After the birth of #whatshouldwecallme, hundreds- if not thousands- of parody sites sprung up. Don’t even get me started on the importance of going first (thanks Seth Godin!)… but the cool thing about these parodies is that they are really targeted for specific industries or interests– some “industry inside jokes” that those who aren’t familiar with the subject wouldn’t understand. Here are a few of my favorites:

  • Admissions Problems— This site is targeted to recruiters, admissions counselors, and those involved in student affairs at the college level. My days as a tour guide and working in the admissions office make my giggle when I read these.  (Lately, this one has quite a few negative responses from readers who feel that students are being violated by this information being shared. However, they never disclose school or student names in any of the posts.)
  • This Advertising Life— If you’ve ever worked in an agency, this is your life story. I am guilty of checking this one daily, because they describe interactions with clients and coworkers that I could see/have seen happen.
  • 99 Problems But A Pitch Ain’t One— This one is for PR professionals, especially those who work directly with clients and the media. I have to admit, this one is resonating with me so much more that I’m in an agency.

My thoughts are… why aren’t businesses utilizing these more often as a marketing tool on purpose? This is an opportunity for your brand to build an emotion. Just picture, a cute baby laughing, a puppy snuggling a kitten, {insert cute gif idea here} and a caption… “The first time I _______” (the _______ relating to your brand in a positive light.) This can also work conversely, with a sad face and the caption reading “When I was out of ______ (______ being your product), etc. A quick google search shows me no brands that are proactively using this technique. Have you heard of any brands that do this?

Well, now you’ll have hours of procrastination material. Do you have any favorite .gif sites similar to #whatshouldwecallme? Do share in the comments!

Tips from Former Smokers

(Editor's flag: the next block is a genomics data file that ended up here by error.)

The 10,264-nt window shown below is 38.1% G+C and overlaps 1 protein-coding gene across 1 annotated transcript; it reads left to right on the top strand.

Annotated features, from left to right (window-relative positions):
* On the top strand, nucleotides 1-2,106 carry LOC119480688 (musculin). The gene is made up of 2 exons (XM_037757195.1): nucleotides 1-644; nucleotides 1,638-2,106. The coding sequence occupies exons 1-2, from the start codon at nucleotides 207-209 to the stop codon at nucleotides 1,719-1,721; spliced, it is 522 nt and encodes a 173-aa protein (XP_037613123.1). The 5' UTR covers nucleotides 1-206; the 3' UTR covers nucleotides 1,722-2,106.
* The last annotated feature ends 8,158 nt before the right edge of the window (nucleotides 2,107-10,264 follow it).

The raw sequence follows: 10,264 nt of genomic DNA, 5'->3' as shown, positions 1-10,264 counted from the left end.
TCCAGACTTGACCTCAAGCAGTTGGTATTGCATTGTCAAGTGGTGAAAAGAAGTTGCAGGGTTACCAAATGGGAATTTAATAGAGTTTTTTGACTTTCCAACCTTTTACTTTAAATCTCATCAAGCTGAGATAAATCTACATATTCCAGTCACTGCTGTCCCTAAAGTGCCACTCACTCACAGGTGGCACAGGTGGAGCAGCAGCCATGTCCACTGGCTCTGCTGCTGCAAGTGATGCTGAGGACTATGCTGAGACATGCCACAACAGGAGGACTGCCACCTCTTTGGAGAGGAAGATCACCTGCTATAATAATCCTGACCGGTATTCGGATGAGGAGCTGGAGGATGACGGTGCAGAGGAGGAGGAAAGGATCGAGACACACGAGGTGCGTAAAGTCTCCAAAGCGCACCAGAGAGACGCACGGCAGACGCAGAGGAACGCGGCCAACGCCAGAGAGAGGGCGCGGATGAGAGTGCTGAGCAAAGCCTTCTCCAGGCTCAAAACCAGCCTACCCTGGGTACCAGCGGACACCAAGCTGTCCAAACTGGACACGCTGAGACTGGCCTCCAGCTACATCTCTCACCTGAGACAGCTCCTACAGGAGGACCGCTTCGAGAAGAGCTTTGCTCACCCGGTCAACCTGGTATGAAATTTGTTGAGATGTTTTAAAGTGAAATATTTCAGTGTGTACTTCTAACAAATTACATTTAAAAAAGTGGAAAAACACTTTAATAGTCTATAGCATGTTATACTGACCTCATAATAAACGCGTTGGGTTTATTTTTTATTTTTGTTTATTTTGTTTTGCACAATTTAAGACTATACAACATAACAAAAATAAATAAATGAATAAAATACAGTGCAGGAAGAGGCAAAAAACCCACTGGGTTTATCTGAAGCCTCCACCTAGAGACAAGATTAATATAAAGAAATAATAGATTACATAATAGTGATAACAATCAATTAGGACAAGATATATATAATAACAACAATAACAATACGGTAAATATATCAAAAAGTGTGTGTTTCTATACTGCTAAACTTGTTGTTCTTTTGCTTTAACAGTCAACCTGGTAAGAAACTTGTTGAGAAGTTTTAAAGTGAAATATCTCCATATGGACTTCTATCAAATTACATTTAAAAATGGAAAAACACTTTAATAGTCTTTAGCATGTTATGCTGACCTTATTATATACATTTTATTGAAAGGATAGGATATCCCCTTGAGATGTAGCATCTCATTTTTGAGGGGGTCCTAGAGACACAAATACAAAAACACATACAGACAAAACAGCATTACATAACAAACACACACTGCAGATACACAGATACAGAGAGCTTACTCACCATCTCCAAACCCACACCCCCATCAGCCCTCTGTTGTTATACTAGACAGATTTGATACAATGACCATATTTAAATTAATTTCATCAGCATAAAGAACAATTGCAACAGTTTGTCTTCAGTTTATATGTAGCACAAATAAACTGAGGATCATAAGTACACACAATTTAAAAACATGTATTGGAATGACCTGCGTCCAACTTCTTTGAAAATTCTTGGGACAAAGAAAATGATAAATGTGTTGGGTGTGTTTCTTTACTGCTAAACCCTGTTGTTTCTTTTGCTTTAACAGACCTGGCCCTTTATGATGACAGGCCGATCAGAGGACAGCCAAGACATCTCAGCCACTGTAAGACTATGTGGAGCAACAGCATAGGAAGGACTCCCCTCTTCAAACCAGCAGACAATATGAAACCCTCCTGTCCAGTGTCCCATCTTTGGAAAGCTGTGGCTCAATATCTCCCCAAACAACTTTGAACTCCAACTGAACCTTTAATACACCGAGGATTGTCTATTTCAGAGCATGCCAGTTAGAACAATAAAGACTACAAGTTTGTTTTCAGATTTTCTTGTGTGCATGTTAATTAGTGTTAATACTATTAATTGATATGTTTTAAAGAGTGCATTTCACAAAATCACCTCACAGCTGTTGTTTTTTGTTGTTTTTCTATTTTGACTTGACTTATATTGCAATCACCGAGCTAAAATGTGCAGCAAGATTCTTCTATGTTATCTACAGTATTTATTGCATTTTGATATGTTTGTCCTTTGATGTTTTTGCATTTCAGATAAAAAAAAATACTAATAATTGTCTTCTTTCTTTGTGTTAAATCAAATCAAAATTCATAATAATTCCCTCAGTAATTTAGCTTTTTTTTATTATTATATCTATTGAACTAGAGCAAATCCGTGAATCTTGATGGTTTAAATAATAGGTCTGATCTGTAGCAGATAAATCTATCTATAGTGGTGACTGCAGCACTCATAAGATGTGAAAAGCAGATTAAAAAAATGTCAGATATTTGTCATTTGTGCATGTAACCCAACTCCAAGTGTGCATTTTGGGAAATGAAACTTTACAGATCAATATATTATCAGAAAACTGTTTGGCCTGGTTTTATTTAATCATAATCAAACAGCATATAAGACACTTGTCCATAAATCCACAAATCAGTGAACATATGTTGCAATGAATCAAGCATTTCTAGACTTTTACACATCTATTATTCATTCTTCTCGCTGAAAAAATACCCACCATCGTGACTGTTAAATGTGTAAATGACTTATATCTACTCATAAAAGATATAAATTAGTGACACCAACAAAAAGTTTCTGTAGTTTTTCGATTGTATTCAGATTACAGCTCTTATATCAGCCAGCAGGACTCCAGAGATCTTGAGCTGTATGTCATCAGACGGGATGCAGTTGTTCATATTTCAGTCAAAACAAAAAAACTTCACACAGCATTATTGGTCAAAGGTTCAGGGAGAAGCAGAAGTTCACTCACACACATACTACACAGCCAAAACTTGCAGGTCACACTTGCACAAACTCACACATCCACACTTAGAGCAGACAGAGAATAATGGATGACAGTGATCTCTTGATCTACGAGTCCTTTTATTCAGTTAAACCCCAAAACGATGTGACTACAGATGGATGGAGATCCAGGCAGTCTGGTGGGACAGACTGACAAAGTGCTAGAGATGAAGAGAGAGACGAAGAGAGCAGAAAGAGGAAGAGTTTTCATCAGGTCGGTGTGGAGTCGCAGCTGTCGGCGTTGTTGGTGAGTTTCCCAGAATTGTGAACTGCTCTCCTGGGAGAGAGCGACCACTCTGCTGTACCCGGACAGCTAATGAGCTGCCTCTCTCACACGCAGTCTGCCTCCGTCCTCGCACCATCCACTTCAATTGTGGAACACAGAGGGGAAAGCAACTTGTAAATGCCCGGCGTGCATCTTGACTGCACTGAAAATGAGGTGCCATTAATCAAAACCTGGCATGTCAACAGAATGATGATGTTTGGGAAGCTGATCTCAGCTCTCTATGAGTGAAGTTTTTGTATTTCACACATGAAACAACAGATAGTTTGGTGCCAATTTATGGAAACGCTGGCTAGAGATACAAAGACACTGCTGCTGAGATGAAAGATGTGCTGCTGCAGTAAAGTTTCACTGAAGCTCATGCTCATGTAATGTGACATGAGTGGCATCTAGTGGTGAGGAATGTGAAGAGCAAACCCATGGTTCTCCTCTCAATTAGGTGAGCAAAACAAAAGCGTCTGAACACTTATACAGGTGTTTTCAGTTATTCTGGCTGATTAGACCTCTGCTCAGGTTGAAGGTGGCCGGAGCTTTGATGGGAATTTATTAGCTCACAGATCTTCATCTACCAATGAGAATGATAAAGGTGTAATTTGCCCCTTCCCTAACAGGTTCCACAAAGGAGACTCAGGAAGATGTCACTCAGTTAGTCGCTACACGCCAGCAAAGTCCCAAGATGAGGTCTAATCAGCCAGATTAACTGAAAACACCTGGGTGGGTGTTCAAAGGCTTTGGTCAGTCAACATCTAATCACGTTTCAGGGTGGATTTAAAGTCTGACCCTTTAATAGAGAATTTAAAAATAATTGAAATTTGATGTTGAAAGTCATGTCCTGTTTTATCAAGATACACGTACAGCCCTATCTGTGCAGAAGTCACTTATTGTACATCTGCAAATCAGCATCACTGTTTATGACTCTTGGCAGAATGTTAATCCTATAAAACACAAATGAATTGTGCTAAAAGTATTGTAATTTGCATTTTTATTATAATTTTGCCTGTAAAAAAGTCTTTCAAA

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The first time I saw this video, I was completely shocked and mortified, but I think that’s exactly what the CDC wanted when they created their “Tips from Former Smokers” campaign.

The message is simple:

The Tips from Former Smokers campaign features real people suffering as a result of smoking and exposure to secondhand smoke. Their compelling stories send a powerful message: Quit smoking now. Or better yet — don’t start.

Trust me, this is reaching and affecting lots of people. According to HealthcareCommuncation.com, In the week after the March 19 campaign launch, calls to the national support hotline 1-800-QUIT-NOW doubled and visits to the anti-smoking website www.smokefree.gov tripled.

Seriously, read this article:  3 reasons why the CDC’s anti-smoking campaign caught fire. In this article, they discuss the three main reasons that this campaign is so successful…

  1. Get Real (Real people– not actors & real stories that are authentic and believable)
  2. Don’t just Scare, Surprise (New issues that haven’t been discussed before, and they are eye opening and memorable)
  3. Point the Way to Help (Each piece of the campaign– commercials, website and other materials– have a call to action)

Makes sense, right?

If you’re going to tell them, make them remember

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Obviously, The Hunger Games is a gigantic movie franchise that nearly everyone has heard about. And right now, I’m obsessed with their Marketing Strategist. They really brought people on board for this movie, attracting the attention of those who haven’t had a chance to jump in to the book series, and connecting with fans who are already engaged in the trilogy.

Here’s one of my favorite things they did to promote the movie (not that they really needed any promotion):

This was sent to many entertainment journalists and bloggers on Valentines Day 2012, including Adam B. Vary at Entertainment Weekly. In case you can’t read the card, here’s what it says:

From all of us here in the Capitol,
I would like to wish you
a happy Valentine’s Day
and a happy Hunger Games.


I’ll see you on March 23rd.


President Coriolanus Snow

Adam explains it best: “If you’ve not read all three of Suzanne Collins books about reluctant heroine Katniss Everdeen, this white rose is likely not much worse than a vaguely ominous gift. For those who have read the books, however — especially the last one, Mockingjay – this is maybe the creepiest (and most effective) promotion possible for The Hunger Games.”

This is an incredible PR tactic in a world where press kits are sent electronically, or not sent at all. This really drives home the point for me: If you are going to share something with the media, you need to make it stand out. Make them remember why they’re sharing your story.

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Take a look at what a great woman I can say I’ve worked with this past year through Intern Queen!

Lauren Berger, you are such an inspiration! Thank you for sharing all of your knowledge and letting me be a part of history. So lucky to be a part of the #internqueenfamily!